A video showing a Lebanese man assaulting a foreign worker in a town in Lebanon has gone viral on social media, raising concerns of the lack of foreign workers' rights within the country and prompting activists to double down on their opposition to the infamous kafala system.
In the video clip, the man – who is the employer – can be seen dragging the woman by her hair onto the road and beating her while she screams. The incident took place in the town of Jouret el-Ballout, a predominantly Christian locality in central Lebanon.
هيدا نظام الكفالة! هيدا الاستبعاد…
الفيديو من جورة البلوط.pic.twitter.com/dGqaDURGML
— Adham Hassanieh أدهم الحسنية (@AdhamMG) January 5, 2022
Following the circulation of the footage, the man was arrested on judicial orders and the case is currently being investigated, with the testimony of the foreign worker reportedly being listened to and considered.
The mayor of Jouret el-Ballout, Issam Boujaoude, then posted a statement on his Facebook account claiming that the woman arrived at her employer's house before attempting to escape the same night. She was subsequently caught and arrested, and then sent back to the employment office which she was registered with, while the man had his money returned to him.
Boujaoude insisted that the reputation of his town must be preserved and that any attempt to harm it is simply "to garner views." He added that "we are only interested in clarifying the facts without addressing the labour laws and the kafala system, and the reality of the Lebanese employee has become much worse than the foreign worker."
— محمود غزيّل (@ghazayel) January 5, 2022
The mayor's statement resulted in a wave of criticism against him, with many deriding him for not questioning the kafala system and for claiming that foreign workers in the country are more privileged than Lebanese nationals in the current and ongoing economic crisis. He removed his post following the backlash.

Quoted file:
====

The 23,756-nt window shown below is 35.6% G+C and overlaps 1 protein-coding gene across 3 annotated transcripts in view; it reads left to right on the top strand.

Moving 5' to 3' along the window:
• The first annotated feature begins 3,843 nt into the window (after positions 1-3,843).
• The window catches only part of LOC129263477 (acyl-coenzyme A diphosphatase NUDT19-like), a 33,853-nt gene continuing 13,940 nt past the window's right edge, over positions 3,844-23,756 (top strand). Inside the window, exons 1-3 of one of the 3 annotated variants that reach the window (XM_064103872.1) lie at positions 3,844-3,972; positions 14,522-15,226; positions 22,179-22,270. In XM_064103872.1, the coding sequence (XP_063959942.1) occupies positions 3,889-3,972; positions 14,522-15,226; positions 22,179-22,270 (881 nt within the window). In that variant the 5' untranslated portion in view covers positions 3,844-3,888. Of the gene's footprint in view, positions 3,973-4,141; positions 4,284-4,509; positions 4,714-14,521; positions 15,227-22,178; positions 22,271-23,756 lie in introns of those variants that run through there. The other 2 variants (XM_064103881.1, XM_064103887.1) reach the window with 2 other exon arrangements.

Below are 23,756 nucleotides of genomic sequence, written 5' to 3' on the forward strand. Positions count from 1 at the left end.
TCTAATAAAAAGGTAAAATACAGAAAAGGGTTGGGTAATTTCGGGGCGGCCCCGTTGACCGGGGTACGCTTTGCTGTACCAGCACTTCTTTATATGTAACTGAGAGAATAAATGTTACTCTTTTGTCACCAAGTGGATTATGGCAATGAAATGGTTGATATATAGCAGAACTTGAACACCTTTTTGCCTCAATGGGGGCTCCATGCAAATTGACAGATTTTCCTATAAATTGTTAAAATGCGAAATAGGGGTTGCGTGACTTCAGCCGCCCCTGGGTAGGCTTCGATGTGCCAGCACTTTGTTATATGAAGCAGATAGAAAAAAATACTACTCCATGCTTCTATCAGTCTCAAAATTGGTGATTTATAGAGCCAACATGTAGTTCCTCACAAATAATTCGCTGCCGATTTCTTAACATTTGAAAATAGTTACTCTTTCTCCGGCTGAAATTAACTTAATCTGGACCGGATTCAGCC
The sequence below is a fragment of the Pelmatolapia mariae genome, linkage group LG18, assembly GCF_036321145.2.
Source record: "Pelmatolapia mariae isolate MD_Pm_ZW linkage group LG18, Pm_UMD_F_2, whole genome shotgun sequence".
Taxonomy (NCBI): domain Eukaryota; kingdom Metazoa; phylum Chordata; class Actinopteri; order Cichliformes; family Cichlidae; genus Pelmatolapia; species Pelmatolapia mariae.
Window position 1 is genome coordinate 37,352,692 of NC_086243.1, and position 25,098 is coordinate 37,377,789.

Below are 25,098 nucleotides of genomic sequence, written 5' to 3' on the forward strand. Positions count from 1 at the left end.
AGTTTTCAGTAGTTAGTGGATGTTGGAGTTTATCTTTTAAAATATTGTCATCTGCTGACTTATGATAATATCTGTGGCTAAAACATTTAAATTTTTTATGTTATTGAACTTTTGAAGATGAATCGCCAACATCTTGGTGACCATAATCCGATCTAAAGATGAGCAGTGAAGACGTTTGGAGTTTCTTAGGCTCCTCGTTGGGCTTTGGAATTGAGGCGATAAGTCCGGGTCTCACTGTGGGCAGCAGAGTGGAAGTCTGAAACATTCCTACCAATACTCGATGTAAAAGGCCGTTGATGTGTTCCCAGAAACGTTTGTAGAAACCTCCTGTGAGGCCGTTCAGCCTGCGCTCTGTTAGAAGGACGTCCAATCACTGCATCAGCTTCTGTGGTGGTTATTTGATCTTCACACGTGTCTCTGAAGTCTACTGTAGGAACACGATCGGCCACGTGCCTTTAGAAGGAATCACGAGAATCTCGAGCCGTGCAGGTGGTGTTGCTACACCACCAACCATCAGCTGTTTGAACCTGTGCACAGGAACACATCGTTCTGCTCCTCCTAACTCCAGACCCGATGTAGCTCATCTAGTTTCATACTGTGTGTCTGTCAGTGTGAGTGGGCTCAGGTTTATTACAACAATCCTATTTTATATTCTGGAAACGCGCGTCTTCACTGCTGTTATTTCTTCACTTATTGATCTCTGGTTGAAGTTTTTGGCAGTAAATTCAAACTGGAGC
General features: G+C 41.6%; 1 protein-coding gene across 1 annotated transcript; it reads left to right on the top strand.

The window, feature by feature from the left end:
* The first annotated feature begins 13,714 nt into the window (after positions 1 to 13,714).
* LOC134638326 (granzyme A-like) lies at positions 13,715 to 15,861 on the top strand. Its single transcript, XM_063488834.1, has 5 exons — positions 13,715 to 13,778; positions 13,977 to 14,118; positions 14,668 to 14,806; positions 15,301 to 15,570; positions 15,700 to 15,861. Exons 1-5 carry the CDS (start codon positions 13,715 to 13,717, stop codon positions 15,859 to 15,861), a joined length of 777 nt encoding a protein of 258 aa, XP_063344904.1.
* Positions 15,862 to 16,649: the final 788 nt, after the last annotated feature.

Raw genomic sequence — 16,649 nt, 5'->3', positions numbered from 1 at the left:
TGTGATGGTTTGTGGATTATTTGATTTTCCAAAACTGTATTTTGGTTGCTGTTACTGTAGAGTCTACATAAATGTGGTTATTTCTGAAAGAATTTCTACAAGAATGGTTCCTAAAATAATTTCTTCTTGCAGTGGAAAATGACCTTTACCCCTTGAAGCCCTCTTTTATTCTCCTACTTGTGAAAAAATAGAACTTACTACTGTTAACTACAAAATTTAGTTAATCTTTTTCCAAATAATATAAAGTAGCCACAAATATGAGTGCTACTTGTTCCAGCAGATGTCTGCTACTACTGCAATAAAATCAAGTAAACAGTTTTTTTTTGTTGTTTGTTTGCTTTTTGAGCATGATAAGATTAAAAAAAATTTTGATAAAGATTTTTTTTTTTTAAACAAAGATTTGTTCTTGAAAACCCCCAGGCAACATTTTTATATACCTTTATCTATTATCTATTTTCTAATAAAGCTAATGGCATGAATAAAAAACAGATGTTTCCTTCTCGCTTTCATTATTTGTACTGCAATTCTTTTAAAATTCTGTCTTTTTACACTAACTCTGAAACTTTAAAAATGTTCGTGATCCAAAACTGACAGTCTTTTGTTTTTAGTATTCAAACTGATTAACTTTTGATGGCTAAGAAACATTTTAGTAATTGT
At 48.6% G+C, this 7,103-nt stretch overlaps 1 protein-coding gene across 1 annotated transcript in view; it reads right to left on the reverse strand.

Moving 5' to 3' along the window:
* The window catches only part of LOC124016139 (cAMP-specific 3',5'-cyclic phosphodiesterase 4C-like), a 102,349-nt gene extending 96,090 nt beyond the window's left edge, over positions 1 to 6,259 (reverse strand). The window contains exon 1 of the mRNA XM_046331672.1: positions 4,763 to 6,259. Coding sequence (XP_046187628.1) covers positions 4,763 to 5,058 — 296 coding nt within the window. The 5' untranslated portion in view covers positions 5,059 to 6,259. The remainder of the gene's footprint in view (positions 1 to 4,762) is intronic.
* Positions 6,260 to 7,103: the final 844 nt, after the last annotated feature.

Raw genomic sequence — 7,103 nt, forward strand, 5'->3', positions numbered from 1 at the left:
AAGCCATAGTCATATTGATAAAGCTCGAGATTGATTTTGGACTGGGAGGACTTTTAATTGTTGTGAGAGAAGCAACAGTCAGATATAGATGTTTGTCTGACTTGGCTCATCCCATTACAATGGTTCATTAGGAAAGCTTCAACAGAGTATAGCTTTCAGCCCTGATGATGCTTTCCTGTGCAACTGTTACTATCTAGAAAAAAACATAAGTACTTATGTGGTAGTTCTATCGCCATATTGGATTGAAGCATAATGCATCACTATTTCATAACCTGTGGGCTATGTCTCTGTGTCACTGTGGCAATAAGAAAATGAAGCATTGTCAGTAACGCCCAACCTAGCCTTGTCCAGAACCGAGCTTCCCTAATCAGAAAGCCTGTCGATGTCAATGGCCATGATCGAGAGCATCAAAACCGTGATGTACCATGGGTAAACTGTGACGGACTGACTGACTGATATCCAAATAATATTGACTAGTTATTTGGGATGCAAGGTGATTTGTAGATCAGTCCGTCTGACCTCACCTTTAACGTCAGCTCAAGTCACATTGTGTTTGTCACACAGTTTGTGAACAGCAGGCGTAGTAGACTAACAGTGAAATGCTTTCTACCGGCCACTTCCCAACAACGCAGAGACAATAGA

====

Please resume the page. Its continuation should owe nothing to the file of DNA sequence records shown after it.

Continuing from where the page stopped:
The incident has resulted in a revival of the debate surrounding the kafala system, which human rights groups and activists condemn as an abusive system which does not adequately protect migrant workers' rights.
Under the system, the worker is sponsored by their employer and is under their authority, without having access to their own passport, freedom of movement and right to leave the country. The system, coupled with the overall lack of legal protection, often results in abuse and exploitation of the workers by the employers.
In September 2020, Lebanon's caretaker government had announced plans to replace the kafala system with a new set of standard labour laws for foreign workers which would have protected their rights. A month later, however, a Lebanese court suspended those plans after the recruitment agency federation appealed against the change.
In a report published by Human Rights Watch (HRW) this week, it cited one of the main reasons for the failure to abolish the system being "that it is a lucrative business for many involved: one study found that the kafala system generates more than 100 million US dollars annually. Recruitment agencies … forced labour and human trafficking generate 57.5 million US dollars a year in revenue".
It stated that the system and lack of foreign workers' rights "violate human rights treaties and labour conventions that Lebanon has signed, including those abolishing forced labour. They also violate the principle of non-discrimination, and the right to just and favourable work conditions."